Telangana’s unusually high summer rainfall raises climate change concerns 

Published : Jun 15, 2023 11:00 IST - 3 MINS READ

Experts warn that erratic weather patterns can have devastating effects on crops.

A few pre-monsoon showers are not uncommon in Telangana, with the State getting some six days of summer rainfall. However, weather specialists say it has been unusually high this summer.

According to the Telangana State Planning Development Society (TSDPS), which aids the government with weather monitoring and disaster management support activities, the State normally receives about 48.7 mm of rainfall in March, April, and May. Telangana received 163.4 mm during the summer of 2023.

More than the higher-than-normal summer rain, it is the erratic weather events that are of concern. Telangana cumulatively recorded 1,388.8 mm rainfall in one year between June 1, 2022, and May 31, 2023, a 53 per cent deviation from the normal, say TSDPS reports. A “large excess” of more than 60 per cent “normal” rain was observed in 15 districts in the same period. Another 16 districts recorded 20 per cent to 60 per cent deviation from the normal rain.

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Only Khammam recorded a cumulative “normal” rain. However, the district saw several erratic, heavy rainfall days in 2022 and 2023. Officials have documented over 23,000 acres of crop damage from rain in the district from March 17 to 21.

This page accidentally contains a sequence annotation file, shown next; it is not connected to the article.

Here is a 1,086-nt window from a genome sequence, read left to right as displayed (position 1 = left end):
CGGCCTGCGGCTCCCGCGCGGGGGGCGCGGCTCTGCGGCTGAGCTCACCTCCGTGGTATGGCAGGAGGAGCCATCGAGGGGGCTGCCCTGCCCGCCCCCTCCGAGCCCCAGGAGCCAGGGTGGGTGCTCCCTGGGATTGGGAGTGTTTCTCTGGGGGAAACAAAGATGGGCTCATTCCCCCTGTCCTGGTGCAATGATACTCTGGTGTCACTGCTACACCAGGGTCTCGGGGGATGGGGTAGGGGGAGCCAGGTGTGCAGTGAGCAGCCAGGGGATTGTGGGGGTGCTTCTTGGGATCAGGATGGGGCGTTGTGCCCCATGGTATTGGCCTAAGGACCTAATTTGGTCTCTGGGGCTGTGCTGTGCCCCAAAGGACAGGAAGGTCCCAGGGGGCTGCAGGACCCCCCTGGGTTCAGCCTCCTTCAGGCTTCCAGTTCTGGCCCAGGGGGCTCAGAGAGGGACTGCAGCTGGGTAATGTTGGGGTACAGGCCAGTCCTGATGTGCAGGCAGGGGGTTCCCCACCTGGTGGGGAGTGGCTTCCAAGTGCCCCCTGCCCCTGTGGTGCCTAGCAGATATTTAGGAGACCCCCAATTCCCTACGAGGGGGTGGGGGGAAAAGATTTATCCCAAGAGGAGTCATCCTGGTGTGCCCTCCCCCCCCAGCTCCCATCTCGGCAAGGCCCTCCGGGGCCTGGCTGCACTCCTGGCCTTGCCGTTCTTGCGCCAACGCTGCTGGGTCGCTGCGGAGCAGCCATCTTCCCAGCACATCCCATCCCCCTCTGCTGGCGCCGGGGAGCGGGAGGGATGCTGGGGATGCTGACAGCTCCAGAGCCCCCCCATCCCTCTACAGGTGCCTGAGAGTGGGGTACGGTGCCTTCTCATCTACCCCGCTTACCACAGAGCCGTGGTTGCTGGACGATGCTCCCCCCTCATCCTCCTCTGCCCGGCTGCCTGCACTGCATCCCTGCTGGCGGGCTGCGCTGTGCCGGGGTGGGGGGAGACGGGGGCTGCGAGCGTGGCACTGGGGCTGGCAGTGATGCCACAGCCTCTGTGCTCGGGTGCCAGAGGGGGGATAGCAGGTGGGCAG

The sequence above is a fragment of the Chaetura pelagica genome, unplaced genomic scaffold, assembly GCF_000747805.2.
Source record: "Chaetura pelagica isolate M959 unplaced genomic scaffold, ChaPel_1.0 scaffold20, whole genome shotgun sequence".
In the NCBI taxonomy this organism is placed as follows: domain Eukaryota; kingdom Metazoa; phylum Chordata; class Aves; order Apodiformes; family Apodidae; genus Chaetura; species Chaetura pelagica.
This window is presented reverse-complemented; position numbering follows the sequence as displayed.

“Weather and Climatology of Telangana”, published by the TSDPS and the Directorate of Economics and Statistics in July 2022, includes rainfall data for 1951-2022. According to it, the number of heavy rainfall events in Telangana in five years (2017-2021) has been on the rise. From three “extremely heavy” rainfall events in 2017, Telangana recorded 25 in 2021. There were 54 “very heavy” rainfall events in 2017 and 281 in 2021. The trend has been that of increasing rain barring a few dry years, noted Y.V. Rama Rao, a TSDPS weather forecast consultant. He retired as Deputy Director General of the India Meteorological Department (IMD).

The report notes that “rise in heavy rainfall events is largely on account of Green House Gases (GHG)-induced warming, regional anthropogenic forcings such as from aerosols and changes in land-use from urbanisation which enhance the local convection in association with the favourable synoptic conditions leading to heavy rainfall.”

In order to link the weather events to climate change, we must study 20-30 years of data, said Rama Rao. However, there is a possibility of an increase in unusual weather events, he said.

Mahesh Palawat, the VP-Meteorology at Skymet Weather Services, says this could be an exception this year. “It is unusual, that is certain. If we see the data from the last decade, we can observe that erratic weather conditions are becoming a norm nowadays. Extreme weather activities are also on the rise. We can also observe a high frequency of western disturbances, the disturbed pattern of western disturbances and the weather systems,” he said.

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The IMD and Skymet have slightly different forecasts for the upcoming monsoon. While Skymet says the forthcoming monsoon will be “below normal” with 94 per cent of LPA (long period average), the IMD forecast is that it will be a “normal rainfall” with 96 per cent of LPA.

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